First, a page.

Richard Drinnon thinks the contrast between us/the people and them/not? the people for tribal societies and us and them in modern Western culture is that the us of the tribe is open to adoption, whereas the us of modern Western culture is essentially race based, which makes becoming one of us in modern Western culture extraordinarily difficult, and frequently impossible. In this discussion curated by Derrick Jensen in his book The Culture of Make Believe Richard Drinnon says the adoption principle can extend “outward, beyond family and clan and tribe to all other beings and things in a universal embrace.” If true - and common - then calling one’s group “the people” wouldn’t have much meaning.

source: The Culture of Make Believe by Derrick Jensen

Monday, March 24, 2014

brushing your teeth with birds screaming on your head

A few years ago I watched the documentary version of The Wild Parrots of Telegraph Hill (you can see a snippet here, and loved it.

Finally I got around to reading the paperback. It’s almost as engaging as the film.

Mark Bittner was living in San Francisco’s North Beach when he found a position as caretaker for an elderly woman on Telegraph Hill. She didn’t need him much so Bittner was able to turn his attention to the wildlife of the neighborhood. With visions of being an amateur naturalist Bittner started studying - and feeding - a wild parrot flock. Gradually he gained the flock’s confidence and in the years that he knew them met each spring’s babies. An illness struck many and Bittner took a few into his house to nurse with some success, releasing each when it had regained its strength. Here’s a charming excerpt featuring two of those babies:

Dogen and Paco had developed an odd little enthusiasm that was part of the nightly household routine. The moment they saw me heading to the studio’s tiny bathroom to brush my teeth, they’d stop whatever they were doing and zoom over and land on my head, where they’d begin an intense round of play fighting. While I stood in front of the mirror brushing, they’d be crawling around my head and shoulders trying to bite each other and screaming in my ears. I have no idea what the appeal was. I got so accustomed to it that while they were fighting I’d be brushing and thinking about something entirely different, as if they weren’t there.

Mark Bittner keeps a blog, Views from a Hill.

source: The Wild Parrots of Telegraph Hill by Mark BIttner

Sunday, March 02, 2014

“Hogan” a poem by Archie Washburn




HOGAN

Hogan
Sitting against
The flying dust of wind.
Here and there flows the old raggy
Long johns.

*

A hogan is a traditional Navajo circular mud and stick house. Having visited the Navajo reservation and seen a hogan in real life, its low, reddish brown form fitting in well with the red brown sweep of desert vistas, having felt the wind blow across the rocks and around the Monument Valley towers and buttes, I can see the flag of underwear in Archie Washburn’s poem shaking out its white story, making almost homey that human-dwarfing expanse.

With “Hogan” Washburn has crafted a cinquain, an American verse form inspired by Japanese verse forms like the haiku and tanka. Two syllables go in the first line, four in the second, and so forth.

source: Voices from Wah’Kon-Tah: contemporary poetry of Native Americans edited by Robert K. Dodge and Joseph B. McCullough

Saturday, March 01, 2014

“he can shuffle off his present”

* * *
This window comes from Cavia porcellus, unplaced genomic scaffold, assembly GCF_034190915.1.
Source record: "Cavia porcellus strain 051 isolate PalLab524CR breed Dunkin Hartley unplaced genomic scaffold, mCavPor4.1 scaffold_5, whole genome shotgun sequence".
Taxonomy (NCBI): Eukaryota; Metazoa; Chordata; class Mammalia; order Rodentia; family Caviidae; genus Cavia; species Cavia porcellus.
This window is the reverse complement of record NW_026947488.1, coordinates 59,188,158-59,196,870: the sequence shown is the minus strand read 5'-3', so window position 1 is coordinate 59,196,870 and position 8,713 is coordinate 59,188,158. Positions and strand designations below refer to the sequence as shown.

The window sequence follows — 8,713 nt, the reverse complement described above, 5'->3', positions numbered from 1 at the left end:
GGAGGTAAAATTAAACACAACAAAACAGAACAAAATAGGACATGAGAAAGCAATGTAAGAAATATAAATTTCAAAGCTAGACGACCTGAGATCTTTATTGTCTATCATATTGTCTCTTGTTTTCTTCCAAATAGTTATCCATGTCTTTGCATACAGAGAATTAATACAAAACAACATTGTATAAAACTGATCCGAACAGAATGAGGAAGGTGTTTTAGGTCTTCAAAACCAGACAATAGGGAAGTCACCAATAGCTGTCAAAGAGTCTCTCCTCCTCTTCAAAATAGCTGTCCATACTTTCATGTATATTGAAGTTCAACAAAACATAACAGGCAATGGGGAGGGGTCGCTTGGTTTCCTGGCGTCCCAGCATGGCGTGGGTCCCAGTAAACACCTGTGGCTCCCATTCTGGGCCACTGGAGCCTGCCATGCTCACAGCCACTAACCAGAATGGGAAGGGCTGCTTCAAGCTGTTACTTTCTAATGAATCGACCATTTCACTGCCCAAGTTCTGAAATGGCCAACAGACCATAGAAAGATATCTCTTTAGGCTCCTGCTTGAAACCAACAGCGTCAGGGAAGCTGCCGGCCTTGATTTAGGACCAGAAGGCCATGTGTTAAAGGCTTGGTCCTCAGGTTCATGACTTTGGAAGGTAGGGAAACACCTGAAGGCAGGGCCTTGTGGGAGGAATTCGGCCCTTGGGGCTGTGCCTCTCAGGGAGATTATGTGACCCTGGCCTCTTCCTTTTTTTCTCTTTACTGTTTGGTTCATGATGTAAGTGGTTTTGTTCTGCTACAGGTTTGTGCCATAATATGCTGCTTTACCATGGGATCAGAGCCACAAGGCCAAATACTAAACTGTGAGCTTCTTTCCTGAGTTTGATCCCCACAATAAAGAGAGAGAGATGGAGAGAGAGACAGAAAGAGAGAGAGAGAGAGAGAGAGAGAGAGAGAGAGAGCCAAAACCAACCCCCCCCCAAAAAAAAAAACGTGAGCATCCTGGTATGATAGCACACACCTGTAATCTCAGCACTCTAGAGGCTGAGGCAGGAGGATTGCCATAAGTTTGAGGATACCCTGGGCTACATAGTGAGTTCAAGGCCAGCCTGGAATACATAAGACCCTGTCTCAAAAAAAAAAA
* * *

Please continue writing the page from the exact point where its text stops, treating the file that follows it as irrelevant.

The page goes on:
The narrator of Samuel Butler’s Erewhon is a good Christian who discovers a hidden but European-like country where no one knows his religion. His efforts to evangelize are met more with bemusement than interest. In one argument the narrator quotes from Shakespeare to bolster his faith in an afterlife: “[I]t is the fear lest worse evils may befall us after death which alone prevents us from rushing into death’s arms.” As suicide is a terrible sin for Christians, when you kill yourself you condemn your soul to eternal torment in hell. Thus you might as well suffer a little longer in your mortal existence to save yourself from greater pain later. The Erewhonian scoffs:

If a man cuts his throat he is at bay, and thinks of nothing but escape, no matter whither, provided he can shuffle off his present. … Men are kept at their posts, not by the fear that if they quit them they may quit a frying-pan for a fire, but by the hope that if they hold on, the fire may burn less fiercely. [One hangs on with the hope] that though calamity may live long, the sufferer may live longer still.

Erewhon is often a sort of mirror-version of England and I suppose Samuel Butler is critiquing the conventions of England via his creation. I’m afraid I don’t always get it. In this instance I do think the Erewhonian gets the better part of the argument. Have many suicides been stopped out of fear of hell? Doesn’t seem likely to me. Christian opprobrium, rather, just comes across as mean-spirited, like beating a horse with a broken leg to make it pull an overloaded cart. The cart isn’t going anywhere and the beating isn’t doing anybody any good.

Sunday, February 23, 2014

Details, details



In 1977 I turned twelve. My parents had divorced when i was three, but Dad came to visit a few times despite the distance - my mother and brother and I lived in California, Dad in Alaska. Dad remarried, choosing a woman with two sons roughly the ages of my brother and me. Then he had another child, a daughter. For two years running Dad sent me and my brother tickets to join him and his new(er) family for a vacation in Hawaii. I have fond memories of the experience, even if my stepbrothers and I didn’t always get along; the little sister was five years younger, if I remember right, and a charming bundle of energy.